While in the province of Mangi, or Southern China, I passed by the palace of a rich man, who is continually attended upon by fifty young virgins, who feed him at every meal as a bird feeds her young; and all the time they are so employed, they sing to him most sweetly. The revenues of this man are thirty toman of tagars of rice, each toman being 10,000 tagars, and one tagar is the burthen of an ass. His palace is two miles in circuit, and is paved with alternate plates of gold and silver. Near the wall of his palace, there is an artificial mound of gold and silver, having turrets and steeples, and other magnificent ornaments, contrived for the solace and recreation of this great man.[1] I was further informed, that there are four such great men in the kingdom of Mangi. It is reckoned a great mark of dignity, among the great men of this country, to have their nails of great length; more especially their thumb nails, which are sometimes of sufficient length to be wrapped round the hand. The beauty, and even the rank of their women is supposed to consist in the smallness of their feet; for which reason, mothers bind up the feet of their daughters when young, to prevent them from growing large.

[1] This seems an ill-digested account of a pagoda, or idol temple, of great extent and magnificence, richly gilt, similar to those of which we have splendid views in the relation of the embassy to Ava, by Colonel Symes.--E.



Volume 1, Chapter 12, Section 19 -- Of the Old Man of the Mountain.

Proceeding on my travels towards the south, I arrived at a certain pleasant and fertile country, called Melistorte,[1] in which dwells a certain aged person called the Old Man of the Mountain. This person had surrounded two mountains by a high wall, within which he had the fairest gardens, and finest fountains in the world, inhabited by great numbers of most beautiful virgins. It was likewise supplied with fine horses, and every article that could contribute to luxury and delightful solace; on which account it was called by the people of the country the terrestrial paradise. Into this delightful residence, the old man used to entice all the young and valiant men he could procure, where they were initiated into all the delights of the earthly paradise, in which milk and wine flowed in abundance, through certain hidden conduits. When desirous of assassinating any prince or nobleman who had offended him, the old man would order the governor of his paradise to entice into that place, some acquaintance or servant of the prince or baron whom he wished to slay. Allowing this person to take a full taste of the delights of the place, he was cast into a deep sleep by means of a strong potion, in which state he was removed from paradise. On recovering from his sleep, and finding himself excluded from the pleasures of paradise, he was brought before the old man, whom he entreated to restore him to the place from whence he had been taken. He was then told, that, if he would slay such or such a person, he should not only be permitted to return into paradise, but should remain there forever. By these means the old man used to get all those murdered, against whom he had conceived any displeasure; on which account all the kings and princes of the east stood in awe of him, and paid him tribute.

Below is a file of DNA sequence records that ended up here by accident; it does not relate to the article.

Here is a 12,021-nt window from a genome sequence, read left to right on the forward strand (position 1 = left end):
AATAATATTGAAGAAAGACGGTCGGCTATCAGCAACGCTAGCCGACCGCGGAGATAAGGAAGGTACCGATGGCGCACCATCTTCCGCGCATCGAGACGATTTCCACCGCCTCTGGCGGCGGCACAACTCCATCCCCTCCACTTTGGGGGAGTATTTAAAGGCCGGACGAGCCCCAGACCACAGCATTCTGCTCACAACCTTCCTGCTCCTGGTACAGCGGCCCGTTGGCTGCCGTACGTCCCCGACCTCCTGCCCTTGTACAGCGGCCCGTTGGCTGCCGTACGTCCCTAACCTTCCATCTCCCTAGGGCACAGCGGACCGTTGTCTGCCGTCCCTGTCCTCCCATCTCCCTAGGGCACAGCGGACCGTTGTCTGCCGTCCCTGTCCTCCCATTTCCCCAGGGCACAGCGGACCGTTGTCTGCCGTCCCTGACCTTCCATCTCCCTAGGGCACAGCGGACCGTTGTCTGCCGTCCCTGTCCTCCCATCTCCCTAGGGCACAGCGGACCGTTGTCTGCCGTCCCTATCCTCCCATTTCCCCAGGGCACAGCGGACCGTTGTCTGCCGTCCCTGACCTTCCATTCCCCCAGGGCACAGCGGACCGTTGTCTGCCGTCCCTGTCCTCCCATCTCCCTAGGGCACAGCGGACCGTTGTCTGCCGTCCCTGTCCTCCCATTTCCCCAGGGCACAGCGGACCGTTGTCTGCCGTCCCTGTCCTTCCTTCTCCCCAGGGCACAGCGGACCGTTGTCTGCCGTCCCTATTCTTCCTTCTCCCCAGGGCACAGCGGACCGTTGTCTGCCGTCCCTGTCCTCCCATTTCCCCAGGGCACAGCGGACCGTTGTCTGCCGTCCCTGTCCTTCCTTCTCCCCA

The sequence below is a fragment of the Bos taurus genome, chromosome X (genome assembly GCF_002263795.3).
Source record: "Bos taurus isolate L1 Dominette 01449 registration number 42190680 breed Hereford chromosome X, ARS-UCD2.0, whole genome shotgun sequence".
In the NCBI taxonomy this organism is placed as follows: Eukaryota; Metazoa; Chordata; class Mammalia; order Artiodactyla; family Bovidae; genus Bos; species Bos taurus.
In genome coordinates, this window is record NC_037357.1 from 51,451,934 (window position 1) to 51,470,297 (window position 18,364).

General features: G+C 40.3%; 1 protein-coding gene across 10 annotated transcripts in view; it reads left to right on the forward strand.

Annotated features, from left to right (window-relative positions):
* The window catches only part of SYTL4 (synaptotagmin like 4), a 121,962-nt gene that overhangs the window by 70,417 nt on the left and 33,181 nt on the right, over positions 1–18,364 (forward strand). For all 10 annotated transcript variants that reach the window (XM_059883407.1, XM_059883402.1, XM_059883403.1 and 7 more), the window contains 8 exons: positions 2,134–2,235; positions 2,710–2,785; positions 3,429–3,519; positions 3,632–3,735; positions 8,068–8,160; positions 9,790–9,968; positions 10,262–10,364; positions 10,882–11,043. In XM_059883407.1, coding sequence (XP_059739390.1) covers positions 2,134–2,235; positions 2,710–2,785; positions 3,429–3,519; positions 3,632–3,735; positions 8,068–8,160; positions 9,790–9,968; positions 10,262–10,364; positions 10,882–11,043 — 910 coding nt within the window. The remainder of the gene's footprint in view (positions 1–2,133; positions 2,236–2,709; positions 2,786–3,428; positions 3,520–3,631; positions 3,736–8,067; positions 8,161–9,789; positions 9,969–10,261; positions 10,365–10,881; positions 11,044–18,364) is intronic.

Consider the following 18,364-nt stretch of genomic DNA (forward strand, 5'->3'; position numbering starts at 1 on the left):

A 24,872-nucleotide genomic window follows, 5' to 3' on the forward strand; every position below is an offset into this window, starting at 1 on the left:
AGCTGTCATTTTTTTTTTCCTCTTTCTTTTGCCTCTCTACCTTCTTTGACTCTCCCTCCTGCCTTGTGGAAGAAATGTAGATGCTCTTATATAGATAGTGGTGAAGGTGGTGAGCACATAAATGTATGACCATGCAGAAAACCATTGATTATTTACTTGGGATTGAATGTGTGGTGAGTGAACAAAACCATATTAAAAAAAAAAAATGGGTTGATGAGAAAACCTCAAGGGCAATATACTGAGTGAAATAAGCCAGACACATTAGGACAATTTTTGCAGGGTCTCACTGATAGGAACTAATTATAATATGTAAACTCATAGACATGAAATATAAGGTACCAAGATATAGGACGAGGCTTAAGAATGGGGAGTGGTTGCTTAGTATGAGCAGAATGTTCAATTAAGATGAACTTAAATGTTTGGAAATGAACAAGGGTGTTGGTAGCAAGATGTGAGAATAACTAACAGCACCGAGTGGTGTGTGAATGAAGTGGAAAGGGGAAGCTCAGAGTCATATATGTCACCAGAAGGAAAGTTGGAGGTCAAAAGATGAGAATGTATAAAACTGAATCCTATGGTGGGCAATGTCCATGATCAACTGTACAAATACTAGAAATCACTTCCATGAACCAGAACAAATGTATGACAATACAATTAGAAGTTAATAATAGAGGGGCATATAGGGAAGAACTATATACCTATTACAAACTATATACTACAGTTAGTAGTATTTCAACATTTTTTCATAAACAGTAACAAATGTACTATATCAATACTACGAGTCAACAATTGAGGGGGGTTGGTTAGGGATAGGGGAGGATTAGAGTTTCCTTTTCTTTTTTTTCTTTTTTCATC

When the Tartars had subdued a large portion of the earth, they came into the country of the old man, and took from him his paradise. Being greatly incensed at this, he sent out many of his resolute and desperate dependents, by whom numbers of the Tartar nobles were slain. Upon this, the Tartars besieged the city of the old man of the mountain; and, making him prisoner, they put him to a cruel and ignominious death.

[1] It is impossible to explain this strange word, Melistorte. The dominions of the old man of the mountain, and his earthly paradise, in some other travels of the present volume, are said to have been situated in the north of Persia.--E.



Volume 1, Chapter 12, Section 20 -- Of several wonderful things in those parts.

In that place,[1] the friars have the special gift, that, through the power of the name of Jesus Christ, and of his precious blood, which was shed on the cross for the remission of our sins, they speedily expel devils from those who are possessed. And as there are many possessed persons in those parts, they are brought bound, from the distance of ten days' journey all around, to the friars; and being dispossessed of the unclean spirits, they immediately believe in Christ, who hath delivered them, and are baptized in his name, delivering up to the friars all their idols, and the idols of their cattle, which are usually made of felt, or of women's hair. Then the friars kindle a great fire in some public place, into which they cast the idols before all the people. At the first, the idols used to come out of the fire; but the friars, having sprinkled the fire with holy water, threw in the idols again, where they were consumed to ashes; and the devils fled away in the likeness of black smoke, when a noise was heard in the air, crying out aloud, "Behold how I am expelled from my habitation!" By these means, the friars have baptized great multitudes; but they mostly return soon again to their idols, on which account, the friars have continually to abide among them, to exhort and instruct them in the faith.